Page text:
Robert (gurdonark) wrote,

Return to Broken Bow, Oklahoma

On Friday morning the 21st of August, I got up early and worked on-line. Then we drove from our home to southeastern Oklahoma. We got a late start, not leaving town until Noon, after packing. But we arrived just in time to check-in, so it worked out.

We took Highway 121 north to Highway 82 to Paris, Texas. Then we put on a Google Map, which directed us through country highways and small towns until we reached Highway 3 in Oklahoma. As we drove, we listened to Thumbprint Radio, a collection of songs on that my wife had "liked." These songs ranged from the sounds of the 1960s to the sounds of the 2020s.  We turned onto the road by the North Pole Store, a convenience store. After three miles of bumpy gravel road riding, we arrived at Cabin 5 at River's Edge Resorts. We had last been there twelve years ago. Our cabin, like the others, overlooked the Glover River, a fairly wide, fairly shallow slow-moving river.

We dined on turkey sandwiches. Then we walked down a path to a primitive boat launch to the river. I took pictures on the shore of a Pipevine Swallowtail butterfly. Later, I reclined in one of those metal lawn chairs that sits long and mostly flat. I watched the birds overhead. Friday night we dined on roast chicken that my wife had brought from home.

Saturday we drove from our cabin down the dirt road. We saw a Blue Grosbeak sitting on a fence. We passed a riding party from Riverman Riding, a horse riding operation near our cabin.  We drove an hour to Red Slough National Wildlife Reserve.This is a massive wetlands. We walked for an hour or so, seeing birds and water lily and flowers. We were pleased not to be bitten by bugs. Through alligators exist there, we did not see any. We drove to change positions, and wandered a bit on not-very-good roads. We got back on a highway to Broken Bow. We missed a turn, and somehow rolled into Little River County, Arkansas for a moment. We righted the ship, and headed toward Broken Bow again.

We passed into the county seat at Idabel.  We stopped at a Subway sandwich shop for lunch. We had our masks on. The woman behind the counter did not, though she was shielded by a plastic shielding. We kept our distance, got our sandwiches, and ate in our car.

As we came into Broken Bow, we saw a sign for the LIttle River National Wildlife Reeserve access # 2, right beside town. We drove down that road. The reserve started with a sign explaining its function. We walked on the dirt road through semi-shade in this wetlands area. We came at last upon a wetlands pond where we saw a couple of Great Egrets. We followed a sign to Duck Roost Slough. It was lovely, with cypress trees, but we saw dragonflies rather than birds. I ok pictures of dragonflies that iNaturalist helped me identify as Great Blue Skimmers. When we crossed back by the wetlands pond, we saw a Little Blue Heron, a White-Faced Ibis, Great Blue Herons, Great Egrets, a Green Heron, and what I believe to have been a Tri-Colored Heron.  We also saw Northern Cardinals along the trail.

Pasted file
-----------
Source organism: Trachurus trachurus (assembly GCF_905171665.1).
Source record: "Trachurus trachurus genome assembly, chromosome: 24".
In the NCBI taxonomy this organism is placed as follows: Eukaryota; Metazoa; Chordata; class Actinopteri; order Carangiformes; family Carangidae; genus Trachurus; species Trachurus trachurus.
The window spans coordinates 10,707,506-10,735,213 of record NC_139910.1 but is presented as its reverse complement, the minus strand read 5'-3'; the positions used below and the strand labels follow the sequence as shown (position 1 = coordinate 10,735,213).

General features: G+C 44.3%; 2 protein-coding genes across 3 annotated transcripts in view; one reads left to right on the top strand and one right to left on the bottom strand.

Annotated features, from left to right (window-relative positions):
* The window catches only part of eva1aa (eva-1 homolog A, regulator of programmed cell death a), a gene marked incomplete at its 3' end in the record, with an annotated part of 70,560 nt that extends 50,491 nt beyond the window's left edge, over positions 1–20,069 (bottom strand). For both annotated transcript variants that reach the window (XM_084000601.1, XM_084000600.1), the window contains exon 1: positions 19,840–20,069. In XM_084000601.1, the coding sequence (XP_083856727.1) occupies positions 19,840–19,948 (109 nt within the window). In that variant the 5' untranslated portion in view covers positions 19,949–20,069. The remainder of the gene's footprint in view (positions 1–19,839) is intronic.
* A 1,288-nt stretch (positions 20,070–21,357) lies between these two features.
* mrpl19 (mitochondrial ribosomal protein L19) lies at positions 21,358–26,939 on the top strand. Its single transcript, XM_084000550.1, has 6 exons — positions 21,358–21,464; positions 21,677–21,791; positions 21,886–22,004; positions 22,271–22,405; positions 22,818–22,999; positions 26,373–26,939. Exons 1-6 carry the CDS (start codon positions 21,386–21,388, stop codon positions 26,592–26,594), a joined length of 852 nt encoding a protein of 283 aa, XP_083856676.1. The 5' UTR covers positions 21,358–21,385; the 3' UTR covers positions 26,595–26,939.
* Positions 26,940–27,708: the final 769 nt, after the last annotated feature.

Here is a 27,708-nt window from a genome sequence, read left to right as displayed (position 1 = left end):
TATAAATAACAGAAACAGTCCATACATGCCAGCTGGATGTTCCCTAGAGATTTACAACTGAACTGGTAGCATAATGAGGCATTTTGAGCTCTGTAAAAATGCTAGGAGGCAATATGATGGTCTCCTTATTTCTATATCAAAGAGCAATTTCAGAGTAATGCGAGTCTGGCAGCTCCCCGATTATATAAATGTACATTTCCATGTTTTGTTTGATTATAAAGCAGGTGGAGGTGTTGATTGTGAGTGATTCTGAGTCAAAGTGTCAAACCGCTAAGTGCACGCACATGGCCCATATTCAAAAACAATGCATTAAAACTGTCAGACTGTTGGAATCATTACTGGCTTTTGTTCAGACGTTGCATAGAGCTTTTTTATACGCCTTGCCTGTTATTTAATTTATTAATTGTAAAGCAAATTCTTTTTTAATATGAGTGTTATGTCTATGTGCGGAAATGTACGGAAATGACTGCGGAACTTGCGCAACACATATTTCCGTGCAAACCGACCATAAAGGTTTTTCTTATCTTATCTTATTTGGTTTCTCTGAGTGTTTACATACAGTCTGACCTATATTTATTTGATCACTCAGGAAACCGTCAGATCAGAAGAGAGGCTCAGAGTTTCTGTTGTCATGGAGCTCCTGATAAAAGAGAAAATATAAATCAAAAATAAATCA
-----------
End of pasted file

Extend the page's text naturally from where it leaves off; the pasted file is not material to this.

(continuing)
We drove to Beavers Bend State Park.  We stopped in the state park museum to ask for directions to a trail I had read about. We stood a long way from the maskless young man who gave us good directions. We went and hiked the Lookout Mountain Trail, a moderate 3 mile loop that allowed us to climb a mountain on a gentle slope. We enjoyed this shady, pleasant walk a good bit. This was a highlight of our trip. We saw the Kiamichi Mountains from the high point of our walk, through the woods.

We went back to our cabin, where we dined on tri-tips and sourdough bread. We got a good night's sleep. The man in the neighboring cabin fished the river from an easy chair. Later, a family a few cabins away swam in the Glover River.
Sunday morning I woke up an read 100 pages of "A Stranger in Olondria", a Sofia Samatar novel. We  drove to Broken Bow Lake, and looked at the spillway and drove past the lovely Mountain Fork River.

We drove into Idabel, and went to the Museum of the Red River We had been there once before.  The museum had been expanded through some nifty architectural additions. We enjoyed its exhibition of native American and indigenous peoples art and craft, as well as an exhibition of local Idabel artist Harold Stevenson, whose work we found very appealing. We walked on the shady little sidewalk behind the museum, and hit the road home.  While Broken Bow had heavy traffic, Google Maps routed us around that, and put us on country highways until we got to Highway 82. I worked from home on Sunday evening.

During our time in Oklahoma, we did not see that many political signs. But the signs we saw uniformly proclaimed support for President Trump. People were uniformly polite, except the drunk driver on the road in the oversize pick-up. Except for visiting Subway and visiting the museum for directions, the only human interaction we had was passing, at a distance, a hiker or two on a trail. I suspected we were the only people in the parking lot who paid the $ 10 parking fee at the state park, but I lack proof on that score. Even checking into our cabin was contactless, as the cabin was unlocked. We brought our own pillows in perhaps an excess of zeal.

Monday and Tuesday proved busy work days, as I expected them to be. I took pictures of immature Eastern Bluebirds Monday at Bradfield Park. Tuesday evening storm clouds loomed overhead, but it barely sprinkled. Hurricane Laura is about to his the Texas coast, but we will likely see only some cooling rain up here in north Texas. I hope the people in Beaumont, a city of which I am fond, come out all right.

In Oklahoma, we had seen some migrating Monarch butterflies. I was pleased to see one Sunday and Monday enjoying our backyard milkweed at home. Perhaps we will get caterpillars.

from Dreamwidth, because two posts of the same text are twice as nice

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